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Mammoth

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Mammoth
Stuffed mammoth.jpg
Scientific Classification
Species

MammothSkull.jpg

The mammoth is an extinct form of elephant. There are three different types of mammoths whose skeletons have been found in North America. The woolly mammoth (M. primigenius), the Columbian mammoth (M. columbi), and Jefferson's mammoth (M. jeffersonii). They are about the same size as modern day elephants, contrary to the common belief that they are much larger. However their tusks could get up to about 16 feet long. They reproduced sexually, giving birth to one young at a time, and lived to be about 60 years old. They were strictly herbivores and ate mainly grass. Mammoths have very special teeth that God designed specifically for eating grass.

Contents

Anatomy

A mammoth skeleton on display in Taiwan National History Museum, Taipei.

People often think of mammoths as huge, giant beasts, who are much larger than modern elephants. [1] However, this is a very wrong presumption. Actually, they were about the same size as today's elephants. A full grown mammoth would weigh about 6-8 tons (between 5500 and 7300 kilograms) and grow about 10-12 feet(between 3 and 3.7 meters) tall. Mammoths adapted quite well to their surroundings, especially those living in freezing tundras. The most obvious adaptation is the extremely thick coat of shaggy hair. They even had a flap of skin covered by fur protecting the anus from the cold. Their skin had exactly the same thickness as today's elephants. However, they had special glands called sebaceous glands, which would release greasy fat into the hair, improving the insulation. Beneath the skin, they had a layer of fat up to 3 inches thick, which aided in warmth. Unlike modern elephants, mammoths had extremely long tusks. The tusks could attain a length of 16 feet, and had a definite curve to their shape. One guess as to why this adaptation occurred is that the mammoths may have used their tusks to clear snow off the ground so that they could reach the grass below. [2]

Mammoth Teeth

Mammoth teeth.

The teeth of a mammoth are very different than almost any other creature on earth. Compressed enamel plates which are held together with cementum, make up the main composition of the teeth. The end result is an extremely strong, tall, and weather resistant eating tool. From the gum cavity, a tooth will emerge, which the animal will use to grind rough and coarse vegetation, such as grass. This oral exercise results in low enamel ridges where the plates have been worn, and a flat top. Most of the resistance of wear on theses teeth is credited to their unusual height. This is excellent because mammoths mainly feast on grass, and grass is a very tough material to eat. There is a "glass-like" substance in its leaves known as silica. To a much less resistant tooth, it would be like eating sandpaper grit, which would cause the tooth to wear away very quickly. [3]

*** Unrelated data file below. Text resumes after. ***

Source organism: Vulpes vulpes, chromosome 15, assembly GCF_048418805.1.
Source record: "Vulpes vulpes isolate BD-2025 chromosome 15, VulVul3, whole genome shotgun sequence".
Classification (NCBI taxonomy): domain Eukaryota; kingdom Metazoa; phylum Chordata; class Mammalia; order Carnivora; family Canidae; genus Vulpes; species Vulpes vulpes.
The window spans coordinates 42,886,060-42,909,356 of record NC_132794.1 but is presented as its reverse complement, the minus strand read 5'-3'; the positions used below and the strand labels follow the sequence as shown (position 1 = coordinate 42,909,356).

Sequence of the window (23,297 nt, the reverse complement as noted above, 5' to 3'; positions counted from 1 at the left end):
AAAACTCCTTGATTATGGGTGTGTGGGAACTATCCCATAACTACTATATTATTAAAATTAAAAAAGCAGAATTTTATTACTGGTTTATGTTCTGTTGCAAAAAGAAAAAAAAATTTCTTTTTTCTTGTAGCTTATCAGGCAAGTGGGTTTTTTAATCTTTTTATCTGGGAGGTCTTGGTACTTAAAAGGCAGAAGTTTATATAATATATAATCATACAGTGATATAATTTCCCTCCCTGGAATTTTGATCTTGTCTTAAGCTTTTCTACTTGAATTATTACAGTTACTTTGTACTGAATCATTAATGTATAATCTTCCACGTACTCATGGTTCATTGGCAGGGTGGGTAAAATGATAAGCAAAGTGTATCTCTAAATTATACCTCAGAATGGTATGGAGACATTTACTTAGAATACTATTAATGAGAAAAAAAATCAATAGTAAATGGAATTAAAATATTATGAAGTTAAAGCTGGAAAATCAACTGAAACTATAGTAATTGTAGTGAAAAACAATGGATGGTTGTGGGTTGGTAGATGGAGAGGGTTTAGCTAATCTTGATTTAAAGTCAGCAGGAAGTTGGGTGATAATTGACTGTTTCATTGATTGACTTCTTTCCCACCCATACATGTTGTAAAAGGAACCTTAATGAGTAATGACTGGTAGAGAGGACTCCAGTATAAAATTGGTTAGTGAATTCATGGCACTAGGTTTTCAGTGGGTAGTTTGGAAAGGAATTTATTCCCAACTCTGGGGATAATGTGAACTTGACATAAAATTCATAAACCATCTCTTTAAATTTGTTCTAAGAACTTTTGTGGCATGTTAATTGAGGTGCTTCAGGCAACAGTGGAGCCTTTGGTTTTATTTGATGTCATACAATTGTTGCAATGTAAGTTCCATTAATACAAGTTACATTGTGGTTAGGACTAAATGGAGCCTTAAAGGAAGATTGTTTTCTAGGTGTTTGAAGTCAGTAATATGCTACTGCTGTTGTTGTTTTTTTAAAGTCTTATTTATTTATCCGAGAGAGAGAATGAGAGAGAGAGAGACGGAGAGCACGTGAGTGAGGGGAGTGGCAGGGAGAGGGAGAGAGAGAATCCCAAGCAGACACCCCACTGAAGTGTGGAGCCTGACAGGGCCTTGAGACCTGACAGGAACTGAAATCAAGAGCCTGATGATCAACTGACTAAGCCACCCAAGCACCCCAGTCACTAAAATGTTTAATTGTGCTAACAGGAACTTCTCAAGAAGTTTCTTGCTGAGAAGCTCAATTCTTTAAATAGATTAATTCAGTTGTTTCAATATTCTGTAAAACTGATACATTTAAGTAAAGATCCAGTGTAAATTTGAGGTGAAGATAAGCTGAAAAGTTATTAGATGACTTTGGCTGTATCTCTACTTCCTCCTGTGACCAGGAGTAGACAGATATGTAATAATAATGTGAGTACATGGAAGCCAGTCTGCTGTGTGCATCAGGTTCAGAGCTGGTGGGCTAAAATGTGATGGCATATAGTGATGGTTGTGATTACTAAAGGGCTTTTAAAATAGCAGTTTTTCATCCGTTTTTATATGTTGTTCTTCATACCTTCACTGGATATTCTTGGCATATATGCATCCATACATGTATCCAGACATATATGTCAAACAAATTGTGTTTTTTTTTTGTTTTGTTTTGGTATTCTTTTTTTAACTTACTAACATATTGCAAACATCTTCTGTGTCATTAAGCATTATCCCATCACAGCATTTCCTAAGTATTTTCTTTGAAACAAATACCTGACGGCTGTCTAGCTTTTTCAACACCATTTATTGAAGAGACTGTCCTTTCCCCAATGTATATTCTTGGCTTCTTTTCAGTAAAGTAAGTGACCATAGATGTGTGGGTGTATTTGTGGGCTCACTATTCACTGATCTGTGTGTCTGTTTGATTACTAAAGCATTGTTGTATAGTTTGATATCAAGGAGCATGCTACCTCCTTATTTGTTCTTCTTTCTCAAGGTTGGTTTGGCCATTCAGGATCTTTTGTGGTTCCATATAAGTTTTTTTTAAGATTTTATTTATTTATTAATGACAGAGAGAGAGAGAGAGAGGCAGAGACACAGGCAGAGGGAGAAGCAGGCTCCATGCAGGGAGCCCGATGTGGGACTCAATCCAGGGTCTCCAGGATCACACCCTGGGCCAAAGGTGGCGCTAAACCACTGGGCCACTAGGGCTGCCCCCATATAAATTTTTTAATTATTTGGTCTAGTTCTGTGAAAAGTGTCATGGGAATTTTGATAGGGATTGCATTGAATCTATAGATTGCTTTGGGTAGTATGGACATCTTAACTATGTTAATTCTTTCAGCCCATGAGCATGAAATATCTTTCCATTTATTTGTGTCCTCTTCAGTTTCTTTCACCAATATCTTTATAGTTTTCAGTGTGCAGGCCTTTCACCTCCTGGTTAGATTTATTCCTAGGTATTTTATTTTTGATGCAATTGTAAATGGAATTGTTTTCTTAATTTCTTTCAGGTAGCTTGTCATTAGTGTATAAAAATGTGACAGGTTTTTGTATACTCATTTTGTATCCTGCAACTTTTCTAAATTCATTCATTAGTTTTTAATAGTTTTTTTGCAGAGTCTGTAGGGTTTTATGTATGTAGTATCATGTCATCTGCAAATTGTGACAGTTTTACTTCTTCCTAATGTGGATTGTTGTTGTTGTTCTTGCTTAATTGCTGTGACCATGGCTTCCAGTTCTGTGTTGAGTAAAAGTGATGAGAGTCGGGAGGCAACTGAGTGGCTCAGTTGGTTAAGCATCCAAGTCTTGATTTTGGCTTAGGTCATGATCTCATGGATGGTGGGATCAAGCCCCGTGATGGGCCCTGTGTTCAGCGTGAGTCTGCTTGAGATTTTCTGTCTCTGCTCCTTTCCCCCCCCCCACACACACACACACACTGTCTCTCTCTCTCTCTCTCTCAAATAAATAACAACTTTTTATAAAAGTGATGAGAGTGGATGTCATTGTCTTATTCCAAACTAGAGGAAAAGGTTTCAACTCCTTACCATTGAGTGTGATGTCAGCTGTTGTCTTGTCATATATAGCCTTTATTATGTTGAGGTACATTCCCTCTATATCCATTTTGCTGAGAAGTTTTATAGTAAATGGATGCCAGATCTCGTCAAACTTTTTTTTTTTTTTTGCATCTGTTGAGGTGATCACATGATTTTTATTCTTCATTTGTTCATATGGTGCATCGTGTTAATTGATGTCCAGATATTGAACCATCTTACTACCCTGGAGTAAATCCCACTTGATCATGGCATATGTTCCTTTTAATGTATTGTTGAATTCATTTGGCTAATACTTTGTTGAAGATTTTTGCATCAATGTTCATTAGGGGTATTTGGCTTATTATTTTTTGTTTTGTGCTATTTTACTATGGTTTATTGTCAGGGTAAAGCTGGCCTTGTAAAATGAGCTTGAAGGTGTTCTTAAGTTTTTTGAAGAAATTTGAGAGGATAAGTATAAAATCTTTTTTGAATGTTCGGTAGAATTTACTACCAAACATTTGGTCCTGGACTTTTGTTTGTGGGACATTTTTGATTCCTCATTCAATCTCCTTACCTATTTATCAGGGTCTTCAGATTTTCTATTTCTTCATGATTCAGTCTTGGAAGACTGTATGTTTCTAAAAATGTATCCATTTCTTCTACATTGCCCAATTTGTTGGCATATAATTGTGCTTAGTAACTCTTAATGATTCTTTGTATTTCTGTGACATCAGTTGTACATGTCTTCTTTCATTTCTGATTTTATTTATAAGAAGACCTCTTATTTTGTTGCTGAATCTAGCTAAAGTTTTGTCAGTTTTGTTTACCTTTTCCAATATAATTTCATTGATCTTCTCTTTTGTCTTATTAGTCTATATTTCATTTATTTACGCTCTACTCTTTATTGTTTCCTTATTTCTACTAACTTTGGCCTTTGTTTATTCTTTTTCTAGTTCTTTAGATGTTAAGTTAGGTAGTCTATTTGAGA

Reproduction

It is said that mammoths mated and reproduced almost identically as that of modern day elephants. The gestation period is guessed to be about 22 months. They would only have one baby at a time, and in some cases only one baby in their whole life. It would take about 10-12 years to reach sexual maturity. Their average lifespan was about 60 years long. [4] Despite initial assumptions that the two genera of mammoths could not interbreed, Wooly and Columbian mammoths interbred.[1]

Ecology

According to some scientists, there were three different species of mammoths that lived in North America at the time of the last Ice Age. These included the woolly mammoth (M. primigenius), the Columbian mammoth (M. columbi), and Jefferson's mammoth (M. jeffersonii). The midwestern United States is the site of where the woolly mammoth and the Jefferson's mammoth have been identified. Grasslands, savannas, and tundras (during the last Ice Age) are the prime locations of finding the fossils of these great mammals. The first of these animals to come to America journeyed from Eurasia, perhaps from crossing the Bering Strait (at that time, sea level was much lower than it is currently), and sometime later, they all became extinct (possibly from over hunting and/or climate change). Mammoths are guessed to have been herbivores eating mainly grass. [5]

Species

The Mammoth is divided in 9 known species, they are:

Gallery

References

  1. Oard, Michael J (2012). "Woolly and Columbian Mammoths Likely the Same Species". Journal of Creation 26 (2): 12-13. ISSN 1036-2916. 

Related References

Secular References

Creationist References

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